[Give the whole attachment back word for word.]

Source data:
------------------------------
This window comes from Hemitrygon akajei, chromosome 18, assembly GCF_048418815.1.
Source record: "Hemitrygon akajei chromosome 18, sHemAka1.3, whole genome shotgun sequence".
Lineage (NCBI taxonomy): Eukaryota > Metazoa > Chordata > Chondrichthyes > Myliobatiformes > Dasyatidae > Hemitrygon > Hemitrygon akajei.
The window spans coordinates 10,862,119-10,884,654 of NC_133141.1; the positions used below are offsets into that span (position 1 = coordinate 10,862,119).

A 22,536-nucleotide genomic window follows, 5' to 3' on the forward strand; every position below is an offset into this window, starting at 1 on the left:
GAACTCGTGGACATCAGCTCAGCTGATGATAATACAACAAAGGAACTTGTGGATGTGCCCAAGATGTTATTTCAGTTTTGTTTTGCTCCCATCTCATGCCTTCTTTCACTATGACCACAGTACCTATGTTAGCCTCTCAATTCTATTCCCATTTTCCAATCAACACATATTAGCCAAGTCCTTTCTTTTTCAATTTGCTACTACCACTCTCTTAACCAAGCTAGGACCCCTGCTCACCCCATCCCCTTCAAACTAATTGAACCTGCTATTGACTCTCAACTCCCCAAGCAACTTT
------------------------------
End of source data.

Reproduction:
This window comes from Hemitrygon akajei, chromosome 18, assembly GCF_048418815.1.
Source record: "Hemitrygon akajei chromosome 18, sHemAka1.3, whole genome shotgun sequence".
Lineage (NCBI taxonomy): Eukaryota > Metazoa > Chordata > Chondrichthyes > Myliobatiformes > Dasyatidae > Hemitrygon > Hemitrygon akajei.
The window spans coordinates 10,862,119-10,884,654 of NC_133141.1; the positions used below are offsets into that span (position 1 = coordinate 10,862,119).

A 22,536-nucleotide genomic window follows, 5' to 3' on the forward strand; every position below is an offset into this window, starting at 1 on the left:
GAACTCGTGGACATCAGCTCAGCTGATGATAATACAACAAAGGAACTTGTGGATGTGCCCAAGATGTTATTTCAGTTTTGTTTTGCTCCCATCTCATGCCTTCTTTCACTATGACCACAGTACCTATGTTAGCCTCTCAATTCTATTCCCATTTTCCAATCAACACATATTAGCCAAGTCCTTTCTTTTTCAATTTGCTACTACCACTCTCTTAACCAAGCTAGGACCCCTGCTCACCCCATCCCCTTCAAACTAATTGAACCTGCTATTGACTCTCAACTCCCCAAGCAACTTT